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I'm interested in not having to write map the int function to the tuple of strings where I currently have it. See the last part of my example:

import os
import csv

filepath =  os.path.normpath("c:/temp/test.csv")

individualFile = open(filepath,'rb')
dialect = csv.Sniffer().sniff(
reader = csv.reader(individualFile,dialect)

names =

print names

def buildTree(arityList):
    if arityList == []:
        return 0            
        tree = {}
        for i in xrange(arityList[0][0],arityList[0][1]+1):
            tree[i] = buildTree(arityList[1:])
        return tree

census = buildTree([(1,12),(1,6),(1,4),(1,2),(0,85),(0,14)])

for m, f, s, g, a, c, t in reader:
        m,f,s,g,a,c,t = map(int,(m,f,s,g,a,c,t))
        census[m][f][s][g][a][c] += t
        print "error"
        print m, f, s, g, a, c, t

What I want to do is something like this:

for m, f, s, g, a, c, t in map(int,reader):
        census[m][f][s][g][a][c] += t
        print "error"
        print m, f, s, g, a, c, t

I try this and I get the following error:

TypeError: int() argument must be a string or a number, not 'list'

I'm having trouble understand this error message. I thought reader was an iterable object - not a list. It returns a list for each iteration, but it itself is not a list, correct? I guess that is more of a side question. What I really want to know is if there is a way to do what I am trying to do. Sorry for the code that doesn't really relate, but I thought I would include my whole example. Feel free to tear it to bits! :) I'm wondering if it might be better to just have one dict where the key is a tuple instead of this nested dictionary stuff, but even so, I'm still interested in figuring out my question.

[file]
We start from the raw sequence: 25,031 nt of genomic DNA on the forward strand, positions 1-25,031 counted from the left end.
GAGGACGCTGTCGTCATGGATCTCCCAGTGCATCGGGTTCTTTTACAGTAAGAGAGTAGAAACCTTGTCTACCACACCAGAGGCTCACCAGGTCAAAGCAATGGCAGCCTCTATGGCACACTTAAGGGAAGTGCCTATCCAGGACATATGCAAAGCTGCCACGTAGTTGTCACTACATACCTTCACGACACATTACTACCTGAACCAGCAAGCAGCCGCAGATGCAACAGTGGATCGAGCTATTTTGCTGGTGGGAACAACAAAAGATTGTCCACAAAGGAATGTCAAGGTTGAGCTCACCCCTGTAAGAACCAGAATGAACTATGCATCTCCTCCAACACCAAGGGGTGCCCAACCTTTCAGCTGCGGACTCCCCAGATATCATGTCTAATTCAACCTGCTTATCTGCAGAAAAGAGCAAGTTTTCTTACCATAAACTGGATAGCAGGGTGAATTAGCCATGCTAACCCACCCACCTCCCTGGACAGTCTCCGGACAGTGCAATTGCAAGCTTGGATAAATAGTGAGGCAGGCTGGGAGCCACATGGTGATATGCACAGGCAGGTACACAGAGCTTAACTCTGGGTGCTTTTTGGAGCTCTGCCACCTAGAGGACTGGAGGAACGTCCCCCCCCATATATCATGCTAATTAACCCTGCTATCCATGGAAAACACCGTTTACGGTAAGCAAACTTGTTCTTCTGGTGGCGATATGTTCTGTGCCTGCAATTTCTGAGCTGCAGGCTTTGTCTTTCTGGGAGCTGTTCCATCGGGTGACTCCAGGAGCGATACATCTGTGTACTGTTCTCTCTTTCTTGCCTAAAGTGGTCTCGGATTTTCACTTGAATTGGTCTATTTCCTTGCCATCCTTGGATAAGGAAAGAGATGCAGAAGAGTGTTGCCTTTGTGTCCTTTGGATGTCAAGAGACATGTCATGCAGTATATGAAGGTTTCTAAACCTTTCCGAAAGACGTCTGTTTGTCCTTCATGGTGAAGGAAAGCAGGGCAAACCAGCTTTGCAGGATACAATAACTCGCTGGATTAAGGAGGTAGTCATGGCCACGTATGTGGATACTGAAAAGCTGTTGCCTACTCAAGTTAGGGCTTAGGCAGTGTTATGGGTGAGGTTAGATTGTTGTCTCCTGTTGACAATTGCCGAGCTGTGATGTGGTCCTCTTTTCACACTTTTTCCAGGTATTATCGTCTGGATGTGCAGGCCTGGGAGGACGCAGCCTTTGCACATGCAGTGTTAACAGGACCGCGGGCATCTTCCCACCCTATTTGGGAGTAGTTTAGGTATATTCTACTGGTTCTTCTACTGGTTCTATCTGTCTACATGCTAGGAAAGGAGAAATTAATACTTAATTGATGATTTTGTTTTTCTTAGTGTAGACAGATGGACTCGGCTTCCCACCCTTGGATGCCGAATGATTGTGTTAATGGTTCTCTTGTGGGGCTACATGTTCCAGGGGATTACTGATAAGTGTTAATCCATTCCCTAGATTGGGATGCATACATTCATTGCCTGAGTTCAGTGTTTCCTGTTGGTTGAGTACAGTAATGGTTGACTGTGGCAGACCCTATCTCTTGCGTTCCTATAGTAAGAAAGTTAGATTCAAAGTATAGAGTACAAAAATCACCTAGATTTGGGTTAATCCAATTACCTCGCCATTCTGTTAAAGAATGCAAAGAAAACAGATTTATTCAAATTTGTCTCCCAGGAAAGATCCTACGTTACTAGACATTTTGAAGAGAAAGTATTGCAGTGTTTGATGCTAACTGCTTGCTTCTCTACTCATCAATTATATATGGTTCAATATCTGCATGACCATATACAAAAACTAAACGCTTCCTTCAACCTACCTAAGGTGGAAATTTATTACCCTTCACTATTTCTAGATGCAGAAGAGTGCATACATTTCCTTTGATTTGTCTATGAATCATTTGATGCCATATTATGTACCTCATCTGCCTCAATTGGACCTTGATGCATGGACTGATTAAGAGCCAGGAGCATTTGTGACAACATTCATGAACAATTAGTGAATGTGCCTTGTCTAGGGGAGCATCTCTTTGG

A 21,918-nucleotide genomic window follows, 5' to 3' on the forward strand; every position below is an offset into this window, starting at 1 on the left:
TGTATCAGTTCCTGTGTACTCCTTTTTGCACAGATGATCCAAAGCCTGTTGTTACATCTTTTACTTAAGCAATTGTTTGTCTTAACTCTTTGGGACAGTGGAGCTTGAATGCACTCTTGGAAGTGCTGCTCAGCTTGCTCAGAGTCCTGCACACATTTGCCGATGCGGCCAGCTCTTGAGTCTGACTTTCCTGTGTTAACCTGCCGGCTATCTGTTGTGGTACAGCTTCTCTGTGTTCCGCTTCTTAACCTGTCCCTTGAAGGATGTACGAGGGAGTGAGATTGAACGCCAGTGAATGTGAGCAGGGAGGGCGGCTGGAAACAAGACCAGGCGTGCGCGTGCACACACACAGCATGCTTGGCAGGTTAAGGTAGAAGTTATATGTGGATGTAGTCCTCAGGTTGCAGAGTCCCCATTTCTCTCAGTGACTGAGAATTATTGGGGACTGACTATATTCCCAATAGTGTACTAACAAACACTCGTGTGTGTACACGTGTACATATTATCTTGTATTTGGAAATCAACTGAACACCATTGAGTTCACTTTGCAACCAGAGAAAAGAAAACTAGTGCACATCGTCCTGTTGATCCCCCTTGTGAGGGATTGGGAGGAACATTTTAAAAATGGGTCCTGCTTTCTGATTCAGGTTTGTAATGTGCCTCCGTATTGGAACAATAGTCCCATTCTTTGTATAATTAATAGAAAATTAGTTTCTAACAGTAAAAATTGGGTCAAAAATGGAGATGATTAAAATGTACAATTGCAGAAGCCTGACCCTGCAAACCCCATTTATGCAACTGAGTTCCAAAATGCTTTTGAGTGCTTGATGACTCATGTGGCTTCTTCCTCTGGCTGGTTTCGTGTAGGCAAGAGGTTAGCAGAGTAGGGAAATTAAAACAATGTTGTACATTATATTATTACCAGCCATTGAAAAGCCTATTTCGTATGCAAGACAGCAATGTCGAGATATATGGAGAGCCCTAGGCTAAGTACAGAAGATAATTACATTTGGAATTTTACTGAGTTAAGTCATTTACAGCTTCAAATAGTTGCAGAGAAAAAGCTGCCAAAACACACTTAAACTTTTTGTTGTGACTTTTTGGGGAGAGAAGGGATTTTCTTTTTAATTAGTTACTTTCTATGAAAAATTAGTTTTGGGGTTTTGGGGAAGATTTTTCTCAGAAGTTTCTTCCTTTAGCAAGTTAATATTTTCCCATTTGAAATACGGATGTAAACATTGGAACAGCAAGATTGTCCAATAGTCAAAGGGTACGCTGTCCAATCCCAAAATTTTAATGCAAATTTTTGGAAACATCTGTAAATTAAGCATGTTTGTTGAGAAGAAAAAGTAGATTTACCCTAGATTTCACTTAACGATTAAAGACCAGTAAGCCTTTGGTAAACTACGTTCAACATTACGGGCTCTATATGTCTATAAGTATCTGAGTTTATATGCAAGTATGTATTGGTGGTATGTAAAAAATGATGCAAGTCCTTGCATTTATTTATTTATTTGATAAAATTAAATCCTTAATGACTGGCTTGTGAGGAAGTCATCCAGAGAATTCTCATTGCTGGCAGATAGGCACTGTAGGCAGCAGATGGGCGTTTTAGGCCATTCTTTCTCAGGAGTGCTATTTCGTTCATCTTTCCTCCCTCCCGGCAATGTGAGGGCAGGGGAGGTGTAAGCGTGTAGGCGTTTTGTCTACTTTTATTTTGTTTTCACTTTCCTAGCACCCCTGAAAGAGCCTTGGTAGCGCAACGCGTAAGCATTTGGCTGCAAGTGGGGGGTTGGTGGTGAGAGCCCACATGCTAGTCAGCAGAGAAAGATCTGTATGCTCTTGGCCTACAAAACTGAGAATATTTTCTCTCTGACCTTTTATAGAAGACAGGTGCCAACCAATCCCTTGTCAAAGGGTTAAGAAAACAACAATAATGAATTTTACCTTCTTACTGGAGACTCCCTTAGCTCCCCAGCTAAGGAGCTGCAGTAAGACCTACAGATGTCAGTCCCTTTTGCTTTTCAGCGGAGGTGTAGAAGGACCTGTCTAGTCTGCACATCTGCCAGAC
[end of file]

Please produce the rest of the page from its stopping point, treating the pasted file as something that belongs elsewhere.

share|improve this question
up vote 8 down vote accepted

what you want is something like:

def int_wrapper(reader):
    for v in reader:
        yield map(int, v)

Your code would then look like:

reader = csv.reader(individualFile,dialect)
reader = int_wrapper(reader)

# all that other stuff

for m, f, s, g, a, c, t in reader:
        census[m][f][s][g][a][c] += t
        print "error"
        print m, f, s, g, a, c, t

This is just using a generator function to wrap the reader and convert the input to integers.

The origin of the TypeError is that reader is a generator function which yields lists of values. When you apply map to it, you are applying map to a 'list' of lists. This is different than applying map to a list of values which you do when you write it out the long way.

For illustration, another way to do it is

for m, f, s, g, a, c, t in (map(int, v) for v in reader):
    # code

This just uses an in situ generator expression instead of defining a function. It's a matter of taste.

share|improve this answer
this is awesome. i was just reading about generators and this helps me understand them better already! sorry to act like a total noob/fanboy, but i am just starting to get into python, and it is so damn awesome. – oob Sep 10 '10 at 5:02
@oob. Don't sweat it. I can use all the fans I can get. Oh were talking about python. Yeah, pythons pretty cool too. – aaronasterling Sep 10 '10 at 5:06

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